Loss of $420,000 in funding causes Portage County Library to drop bookmobile program

Kristin Lindsey

Bookmobile services from the Portage County District Library will be suspended indefinitely starting today due to the continued loss of funding for Ohio libraries.

According to statistics from the American Library Association, the library lost about $420,000 in funding from 2002 to 2004.

The library’s main branch is in Garrettsville, with other branches in Aurora, Randolph, Brimfield, Windham and Streetsboro.

Cecilia Swanson, assistant director of the Portage County District Library, said 95 percent of the district’s funding comes from state income tax, and Gov. Bob Taft’s plan to reduce the income tax makes future funding questionable.

“We needed ($250,000) to buy a new vehicle, plus the ability to keep running the service,” Swanson said. “Funding is reduced each year. We don’t want to invest that kind of money if we can’t continue the service.”

In March 2004, the library proposed a $1 million tax levy through five years, which would have gone toward replacing the bookmobiles. The levy failed 58 percent to 42 percent. As a result, the district had to eliminate bookmobile service to schools last year, Swanson said.

Portage isn’t the only county with libraries undergoing hard times.

“There have been some scary moments in the last few years,” said Jon Hershey, mobile services manager for the Akron-Summit County Library. “It’s been a rough climate for Ohio libraries, and gas prices certainly don’t help.”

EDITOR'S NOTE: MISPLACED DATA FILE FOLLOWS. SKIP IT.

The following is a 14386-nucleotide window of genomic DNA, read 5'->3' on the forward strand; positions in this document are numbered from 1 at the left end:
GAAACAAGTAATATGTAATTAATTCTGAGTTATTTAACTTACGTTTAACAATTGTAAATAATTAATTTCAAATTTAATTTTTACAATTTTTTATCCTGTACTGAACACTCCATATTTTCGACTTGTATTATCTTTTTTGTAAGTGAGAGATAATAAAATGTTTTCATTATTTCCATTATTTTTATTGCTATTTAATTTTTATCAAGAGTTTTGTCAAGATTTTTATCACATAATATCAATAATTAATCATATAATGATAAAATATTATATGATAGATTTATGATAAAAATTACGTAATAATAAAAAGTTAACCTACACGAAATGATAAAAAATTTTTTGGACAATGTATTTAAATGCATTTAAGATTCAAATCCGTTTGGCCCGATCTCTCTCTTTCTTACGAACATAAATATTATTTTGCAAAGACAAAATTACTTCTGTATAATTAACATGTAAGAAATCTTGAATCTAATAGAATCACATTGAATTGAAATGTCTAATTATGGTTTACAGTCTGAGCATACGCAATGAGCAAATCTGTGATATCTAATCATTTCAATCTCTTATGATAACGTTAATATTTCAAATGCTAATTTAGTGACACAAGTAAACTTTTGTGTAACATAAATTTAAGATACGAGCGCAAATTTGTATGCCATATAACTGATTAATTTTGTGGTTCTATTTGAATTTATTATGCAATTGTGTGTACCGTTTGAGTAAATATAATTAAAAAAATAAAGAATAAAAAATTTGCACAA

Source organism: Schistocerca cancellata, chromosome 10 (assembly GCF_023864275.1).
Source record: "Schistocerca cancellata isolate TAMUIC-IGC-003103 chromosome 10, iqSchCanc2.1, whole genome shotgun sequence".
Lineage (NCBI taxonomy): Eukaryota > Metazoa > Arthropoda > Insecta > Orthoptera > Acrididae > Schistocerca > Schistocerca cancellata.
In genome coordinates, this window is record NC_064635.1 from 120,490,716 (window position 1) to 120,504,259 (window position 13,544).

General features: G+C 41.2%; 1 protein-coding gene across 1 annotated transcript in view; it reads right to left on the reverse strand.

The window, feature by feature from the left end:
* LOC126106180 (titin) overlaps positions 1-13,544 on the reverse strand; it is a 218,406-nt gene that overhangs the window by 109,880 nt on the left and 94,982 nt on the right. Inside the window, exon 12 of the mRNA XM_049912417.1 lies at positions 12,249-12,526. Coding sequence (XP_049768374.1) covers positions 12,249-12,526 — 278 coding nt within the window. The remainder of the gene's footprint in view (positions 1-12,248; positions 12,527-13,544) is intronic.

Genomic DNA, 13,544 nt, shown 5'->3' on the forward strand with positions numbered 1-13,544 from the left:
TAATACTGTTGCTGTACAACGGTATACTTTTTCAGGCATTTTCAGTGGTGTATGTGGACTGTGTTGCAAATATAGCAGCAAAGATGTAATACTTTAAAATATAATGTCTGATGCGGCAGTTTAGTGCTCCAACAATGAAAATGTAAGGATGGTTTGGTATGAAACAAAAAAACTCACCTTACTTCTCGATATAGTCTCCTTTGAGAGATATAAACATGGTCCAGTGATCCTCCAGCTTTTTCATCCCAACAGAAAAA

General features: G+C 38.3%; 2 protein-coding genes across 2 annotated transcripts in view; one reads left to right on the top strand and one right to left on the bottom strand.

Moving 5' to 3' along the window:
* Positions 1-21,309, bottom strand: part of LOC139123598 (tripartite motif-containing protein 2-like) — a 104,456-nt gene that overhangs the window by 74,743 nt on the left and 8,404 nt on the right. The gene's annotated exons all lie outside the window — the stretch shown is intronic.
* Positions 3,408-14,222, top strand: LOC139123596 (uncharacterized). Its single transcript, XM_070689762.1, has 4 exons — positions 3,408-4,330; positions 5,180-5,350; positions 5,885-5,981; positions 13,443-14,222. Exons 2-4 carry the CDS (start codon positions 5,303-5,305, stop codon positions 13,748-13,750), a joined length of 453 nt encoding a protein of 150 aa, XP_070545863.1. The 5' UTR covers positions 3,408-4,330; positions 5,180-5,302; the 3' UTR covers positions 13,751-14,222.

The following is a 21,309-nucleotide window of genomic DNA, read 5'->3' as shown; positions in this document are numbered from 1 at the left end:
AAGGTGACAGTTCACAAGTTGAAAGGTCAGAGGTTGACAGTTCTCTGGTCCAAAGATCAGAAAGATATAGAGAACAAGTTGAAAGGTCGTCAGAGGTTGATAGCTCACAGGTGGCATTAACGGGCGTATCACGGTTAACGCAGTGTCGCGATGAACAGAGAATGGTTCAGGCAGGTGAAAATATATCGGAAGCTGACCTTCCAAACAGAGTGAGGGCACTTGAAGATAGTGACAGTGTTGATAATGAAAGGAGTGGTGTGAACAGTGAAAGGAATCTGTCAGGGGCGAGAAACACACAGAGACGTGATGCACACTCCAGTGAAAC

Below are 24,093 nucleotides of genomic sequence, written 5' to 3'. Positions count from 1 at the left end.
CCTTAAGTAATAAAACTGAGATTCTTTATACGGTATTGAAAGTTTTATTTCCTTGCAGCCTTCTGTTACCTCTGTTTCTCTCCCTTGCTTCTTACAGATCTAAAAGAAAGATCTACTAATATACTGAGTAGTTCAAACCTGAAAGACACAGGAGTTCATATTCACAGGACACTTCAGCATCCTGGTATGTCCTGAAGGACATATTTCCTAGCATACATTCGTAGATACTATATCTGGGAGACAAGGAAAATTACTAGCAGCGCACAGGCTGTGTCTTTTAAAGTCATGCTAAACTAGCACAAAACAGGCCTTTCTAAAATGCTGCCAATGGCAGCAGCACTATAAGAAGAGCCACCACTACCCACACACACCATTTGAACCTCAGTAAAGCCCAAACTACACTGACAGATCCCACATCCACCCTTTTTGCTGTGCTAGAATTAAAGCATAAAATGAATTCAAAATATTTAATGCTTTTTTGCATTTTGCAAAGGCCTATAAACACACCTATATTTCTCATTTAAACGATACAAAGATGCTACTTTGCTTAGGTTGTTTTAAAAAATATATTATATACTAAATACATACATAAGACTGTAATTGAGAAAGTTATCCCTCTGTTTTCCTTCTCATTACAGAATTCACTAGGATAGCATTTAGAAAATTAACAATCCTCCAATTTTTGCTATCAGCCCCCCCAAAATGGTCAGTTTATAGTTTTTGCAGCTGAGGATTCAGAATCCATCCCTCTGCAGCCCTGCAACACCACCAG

However, Hershey said he is guardedly optimistic and doesn’t expect the Akron library to cancel bookmobile services. The Akron-Summit County Library currently has a van and two bookmobiles that travel to senior living centers. Overall, the library’s mobile services make 33 school stops and 93 stops in the community, Hershey said.

“There’s certainly a place for libraries and bookmobiles,” he added. “They have a special place in people’s hearts.”

At the Portage County District Library, no jobs will be cut and the library will continue to deliver books to nursing homes, daycares and homebound patrons.

The Library Express program — which won an award in 2004 for its innovation — has online and automated telephone systems where patrons can reserve books 24 hours a day. Patrons are then notified by telephone when their materials are ready for pickup at one of the 15 Library Express locations in the county.

“We have a lot of communities around the county that don’t have a branch,” Swanson said. “This is a way we can serve them.”

Contact public affairs reporter Kristin Lindsey at [email protected].